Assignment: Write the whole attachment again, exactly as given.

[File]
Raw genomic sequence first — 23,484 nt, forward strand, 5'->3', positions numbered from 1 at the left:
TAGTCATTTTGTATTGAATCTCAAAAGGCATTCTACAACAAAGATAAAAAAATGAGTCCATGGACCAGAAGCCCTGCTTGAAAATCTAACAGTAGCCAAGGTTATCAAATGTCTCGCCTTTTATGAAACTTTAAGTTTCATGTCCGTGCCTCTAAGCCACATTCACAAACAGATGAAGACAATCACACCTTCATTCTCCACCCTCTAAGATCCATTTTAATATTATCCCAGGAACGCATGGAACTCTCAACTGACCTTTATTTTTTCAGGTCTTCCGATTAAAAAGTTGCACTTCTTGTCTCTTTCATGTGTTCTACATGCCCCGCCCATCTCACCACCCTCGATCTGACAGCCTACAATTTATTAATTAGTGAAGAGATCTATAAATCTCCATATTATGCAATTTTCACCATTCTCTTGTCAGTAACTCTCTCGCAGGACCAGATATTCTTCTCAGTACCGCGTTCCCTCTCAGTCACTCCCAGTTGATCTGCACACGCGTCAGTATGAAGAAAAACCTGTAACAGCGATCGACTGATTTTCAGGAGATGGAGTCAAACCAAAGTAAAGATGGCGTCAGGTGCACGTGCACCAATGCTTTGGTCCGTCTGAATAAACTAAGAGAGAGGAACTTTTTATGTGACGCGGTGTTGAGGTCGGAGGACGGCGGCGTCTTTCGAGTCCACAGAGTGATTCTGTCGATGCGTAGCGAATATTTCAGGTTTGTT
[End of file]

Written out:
Raw genomic sequence first — 23,484 nt, forward strand, 5'->3', positions numbered from 1 at the left:
TAGTCATTTTGTATTGAATCTCAAAAGGCATTCTACAACAAAGATAAAAAAATGAGTCCATGGACCAGAAGCCCTGCTTGAAAATCTAACAGTAGCCAAGGTTATCAAATGTCTCGCCTTTTATGAAACTTTAAGTTTCATGTCCGTGCCTCTAAGCCACATTCACAAACAGATGAAGACAATCACACCTTCATTCTCCACCCTCTAAGATCCATTTTAATATTATCCCAGGAACGCATGGAACTCTCAACTGACCTTTATTTTTTCAGGTCTTCCGATTAAAAAGTTGCACTTCTTGTCTCTTTCATGTGTTCTACATGCCCCGCCCATCTCACCACCCTCGATCTGACAGCCTACAATTTATTAATTAGTGAAGAGATCTATAAATCTCCATATTATGCAATTTTCACCATTCTCTTGTCAGTAACTCTCTCGCAGGACCAGATATTCTTCTCAGTACCGCGTTCCCTCTCAGTCACTCCCAGTTGATCTGCACACGCGTCAGTATGAAGAAAAACCTGTAACAGCGATCGACTGATTTTCAGGAGATGGAGTCAAACCAAAGTAAAGATGGCGTCAGGTGCACGTGCACCAATGCTTTGGTCCGTCTGAATAAACTAAGAGAGAGGAACTTTTTATGTGACGCGGTGTTGAGGTCGGAGGACGGCGGCGTCTTTCGAGTCCACAGAGTGATTCTGTCGATGCGTAGCGAATATTTCAGGTTTGTT